Last Thursday, December 11, 2014, the Department of the Interior (“DOI”) became the latest governmental agency to open the doors to some of its data via a new online portal located at[i]

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The new portal is part of the U.S. implementation of the Extractive Industries Transparency Initiative (“USEITI”) and follows President Obama’s May 9, 2013 executive order, making open and machine-readable data the new default for government information:[ii]

To promote continued job growth, Government efficiency, and the social good that can be gained from opening Government data to the public, the default state of new and modernized Government information resources shall be open and machine readable. Government information shall be managed as an asset throughout its life cycle to promote interoperability and openness, and, wherever possible and legally permissible, to ensure that data are released to the public in ways that can make the data easy to find, accessible, and usable. In making this the new default state, executive departments and agencies (agencies) shall ensure that they safeguard individual privacy, confidentiality, and national security.

DOI aims via its new portal to increase transparency and allow the public “access [to] detailed revenue data for the development and production of oil, gas, mineral, and other natural resources on Federal lands and offshore on the Outer Continental Shelf.”[iii]

These reported revenue data include parallel public disclosures by both the government and industry of the payments that companies make to the government for oil, gas, and mining resource development.[iv] The data currently available were provided by DOI’s Office of Natural Resources Revenue (“ONRR”), which collects and disburses revenues from energy production on federal onshore and offshore lands and on Indian lands.[v]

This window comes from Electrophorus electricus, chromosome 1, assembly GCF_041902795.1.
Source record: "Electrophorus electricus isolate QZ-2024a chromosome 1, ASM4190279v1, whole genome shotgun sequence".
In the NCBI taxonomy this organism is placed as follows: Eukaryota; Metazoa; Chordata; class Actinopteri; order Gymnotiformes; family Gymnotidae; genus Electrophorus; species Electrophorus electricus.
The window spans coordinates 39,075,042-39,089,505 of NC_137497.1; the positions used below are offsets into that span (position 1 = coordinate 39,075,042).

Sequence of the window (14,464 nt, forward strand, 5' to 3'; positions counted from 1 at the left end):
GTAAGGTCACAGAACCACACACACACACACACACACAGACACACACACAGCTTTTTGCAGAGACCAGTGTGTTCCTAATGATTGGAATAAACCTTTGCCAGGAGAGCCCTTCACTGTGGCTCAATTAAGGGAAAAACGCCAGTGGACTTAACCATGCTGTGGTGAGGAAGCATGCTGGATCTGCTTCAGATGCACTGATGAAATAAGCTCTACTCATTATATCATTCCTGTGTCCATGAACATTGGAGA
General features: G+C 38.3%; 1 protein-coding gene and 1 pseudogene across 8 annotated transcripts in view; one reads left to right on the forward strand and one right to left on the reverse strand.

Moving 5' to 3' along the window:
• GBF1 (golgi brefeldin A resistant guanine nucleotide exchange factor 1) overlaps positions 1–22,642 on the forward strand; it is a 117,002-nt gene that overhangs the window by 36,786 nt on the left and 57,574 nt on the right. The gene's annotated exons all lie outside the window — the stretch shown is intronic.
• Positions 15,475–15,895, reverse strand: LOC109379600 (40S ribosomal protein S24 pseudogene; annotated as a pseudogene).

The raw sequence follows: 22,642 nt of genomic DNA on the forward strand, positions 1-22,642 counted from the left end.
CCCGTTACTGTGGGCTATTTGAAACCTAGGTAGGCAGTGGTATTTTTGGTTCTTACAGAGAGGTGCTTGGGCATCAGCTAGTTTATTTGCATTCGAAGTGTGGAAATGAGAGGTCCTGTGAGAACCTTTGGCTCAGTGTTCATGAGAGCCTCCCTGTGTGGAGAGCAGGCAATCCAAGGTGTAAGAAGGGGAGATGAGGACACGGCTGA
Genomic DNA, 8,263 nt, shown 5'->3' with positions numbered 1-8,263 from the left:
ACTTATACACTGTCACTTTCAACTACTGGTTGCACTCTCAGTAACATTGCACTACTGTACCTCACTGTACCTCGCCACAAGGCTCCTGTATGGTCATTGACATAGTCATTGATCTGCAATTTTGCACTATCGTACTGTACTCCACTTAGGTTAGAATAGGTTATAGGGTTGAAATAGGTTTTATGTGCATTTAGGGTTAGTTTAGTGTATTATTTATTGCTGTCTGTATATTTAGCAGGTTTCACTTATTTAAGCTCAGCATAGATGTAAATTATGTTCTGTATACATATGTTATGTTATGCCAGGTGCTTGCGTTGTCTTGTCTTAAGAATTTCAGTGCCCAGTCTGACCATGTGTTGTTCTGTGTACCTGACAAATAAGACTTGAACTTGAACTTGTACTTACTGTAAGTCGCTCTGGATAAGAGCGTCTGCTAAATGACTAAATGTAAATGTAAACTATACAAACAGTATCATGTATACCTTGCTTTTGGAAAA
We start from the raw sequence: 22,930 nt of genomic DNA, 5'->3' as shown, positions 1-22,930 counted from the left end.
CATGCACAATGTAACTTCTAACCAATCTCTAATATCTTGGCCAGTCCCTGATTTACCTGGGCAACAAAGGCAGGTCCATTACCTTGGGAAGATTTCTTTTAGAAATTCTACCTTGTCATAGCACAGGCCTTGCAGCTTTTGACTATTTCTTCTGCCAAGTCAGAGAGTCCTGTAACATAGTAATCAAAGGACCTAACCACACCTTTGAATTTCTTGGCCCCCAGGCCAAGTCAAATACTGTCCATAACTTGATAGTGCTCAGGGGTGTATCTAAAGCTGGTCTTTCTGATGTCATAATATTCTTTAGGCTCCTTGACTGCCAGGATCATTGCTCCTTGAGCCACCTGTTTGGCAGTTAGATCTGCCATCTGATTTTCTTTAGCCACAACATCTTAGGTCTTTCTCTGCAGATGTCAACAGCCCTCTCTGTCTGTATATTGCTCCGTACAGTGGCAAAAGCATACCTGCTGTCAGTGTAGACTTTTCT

At the new portal, the public may view federal resource royalties by location and by sector, and may also view how federal revenue is dispersed and shared. The portal also offers compiled data sets, maps, and graphs–not only by commodity, but also by company.

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The “total revenues by company” data set provides calendar year 2013 natural resource revenues data by company. The data set includes revenues for U.S. federal lands and offshore areas, but not Indian lands, privately owned lands, or U.S. state lands.[vi] Selecting a company name allows a user to view rent, bonus, royalty, and other revenue totals by commodity.

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The portal is currently in beta, but when fully developed aims to include information on more than 550 companies that meet the minimum payment threshold, currently set at $100,000 per year and determined by the USEITI Multi-Stakeholder Group, a body composed of representatives from government, industry, and civil society.[vii]